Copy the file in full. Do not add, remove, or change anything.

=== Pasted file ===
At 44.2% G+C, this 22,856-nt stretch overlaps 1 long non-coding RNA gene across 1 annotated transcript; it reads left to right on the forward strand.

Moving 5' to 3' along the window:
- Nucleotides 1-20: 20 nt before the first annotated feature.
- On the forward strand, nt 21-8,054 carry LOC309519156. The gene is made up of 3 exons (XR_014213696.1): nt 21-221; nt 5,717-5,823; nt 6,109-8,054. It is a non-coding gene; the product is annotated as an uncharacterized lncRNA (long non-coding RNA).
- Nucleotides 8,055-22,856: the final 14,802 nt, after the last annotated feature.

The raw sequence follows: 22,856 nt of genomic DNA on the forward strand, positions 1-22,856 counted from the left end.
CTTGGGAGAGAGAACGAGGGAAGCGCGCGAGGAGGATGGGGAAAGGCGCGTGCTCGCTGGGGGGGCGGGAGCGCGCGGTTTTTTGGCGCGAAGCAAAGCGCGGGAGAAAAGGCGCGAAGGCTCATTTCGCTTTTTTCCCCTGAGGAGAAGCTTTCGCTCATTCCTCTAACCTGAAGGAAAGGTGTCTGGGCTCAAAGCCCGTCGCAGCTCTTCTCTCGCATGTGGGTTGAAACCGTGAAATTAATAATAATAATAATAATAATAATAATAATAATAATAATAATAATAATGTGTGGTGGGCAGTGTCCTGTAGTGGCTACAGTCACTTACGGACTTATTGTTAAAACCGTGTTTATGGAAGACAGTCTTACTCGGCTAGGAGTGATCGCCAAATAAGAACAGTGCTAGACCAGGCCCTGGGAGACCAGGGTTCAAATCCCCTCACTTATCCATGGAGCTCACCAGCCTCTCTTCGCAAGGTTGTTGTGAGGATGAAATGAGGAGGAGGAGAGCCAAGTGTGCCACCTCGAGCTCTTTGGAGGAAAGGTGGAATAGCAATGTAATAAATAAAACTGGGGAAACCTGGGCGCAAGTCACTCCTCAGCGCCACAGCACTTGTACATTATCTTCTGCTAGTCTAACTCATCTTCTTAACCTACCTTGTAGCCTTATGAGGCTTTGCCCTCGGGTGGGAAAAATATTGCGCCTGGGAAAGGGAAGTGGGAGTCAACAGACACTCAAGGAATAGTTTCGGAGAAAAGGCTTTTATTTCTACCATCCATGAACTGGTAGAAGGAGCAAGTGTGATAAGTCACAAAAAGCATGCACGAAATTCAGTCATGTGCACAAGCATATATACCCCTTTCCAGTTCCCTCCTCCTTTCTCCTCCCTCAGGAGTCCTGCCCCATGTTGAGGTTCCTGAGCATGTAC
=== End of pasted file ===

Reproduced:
At 44.2% G+C, this 22,856-nt stretch overlaps 1 long non-coding RNA gene across 1 annotated transcript; it reads left to right on the forward strand.

Moving 5' to 3' along the window:
- Nucleotides 1-20: 20 nt before the first annotated feature.
- On the forward strand, nt 21-8,054 carry LOC309519156. The gene is made up of 3 exons (XR_014213696.1): nt 21-221; nt 5,717-5,823; nt 6,109-8,054. It is a non-coding gene; the product is annotated as an uncharacterized lncRNA (long non-coding RNA).
- Nucleotides 8,055-22,856: the final 14,802 nt, after the last annotated feature.

The raw sequence follows: 22,856 nt of genomic DNA on the forward strand, positions 1-22,856 counted from the left end.
CTTGGGAGAGAGAACGAGGGAAGCGCGCGAGGAGGATGGGGAAAGGCGCGTGCTCGCTGGGGGGGCGGGAGCGCGCGGTTTTTTGGCGCGAAGCAAAGCGCGGGAGAAAAGGCGCGAAGGCTCATTTCGCTTTTTTCCCCTGAGGAGAAGCTTTCGCTCATTCCTCTAACCTGAAGGAAAGGTGTCTGGGCTCAAAGCCCGTCGCAGCTCTTCTCTCGCATGTGGGTTGAAACCGTGAAATTAATAATAATAATAATAATAATAATAATAATAATAATAATAATAATAATGTGTGGTGGGCAGTGTCCTGTAGTGGCTACAGTCACTTACGGACTTATTGTTAAAACCGTGTTTATGGAAGACAGTCTTACTCGGCTAGGAGTGATCGCCAAATAAGAACAGTGCTAGACCAGGCCCTGGGAGACCAGGGTTCAAATCCCCTCACTTATCCATGGAGCTCACCAGCCTCTCTTCGCAAGGTTGTTGTGAGGATGAAATGAGGAGGAGGAGAGCCAAGTGTGCCACCTCGAGCTCTTTGGAGGAAAGGTGGAATAGCAATGTAATAAATAAAACTGGGGAAACCTGGGCGCAAGTCACTCCTCAGCGCCACAGCACTTGTACATTATCTTCTGCTAGTCTAACTCATCTTCTTAACCTACCTTGTAGCCTTATGAGGCTTTGCCCTCGGGTGGGAAAAATATTGCGCCTGGGAAAGGGAAGTGGGAGTCAACAGACACTCAAGGAATAGTTTCGGAGAAAAGGCTTTTATTTCTACCATCCATGAACTGGTAGAAGGAGCAAGTGTGATAAGTCACAAAAAGCATGCACGAAATTCAGTCATGTGCACAAGCATATATACCCCTTTCCAGTTCCCTCCTCCTTTCTCCTCCCTCAGGAGTCCTGCCCCATGTTGAGGTTCCTGAGCATGTAC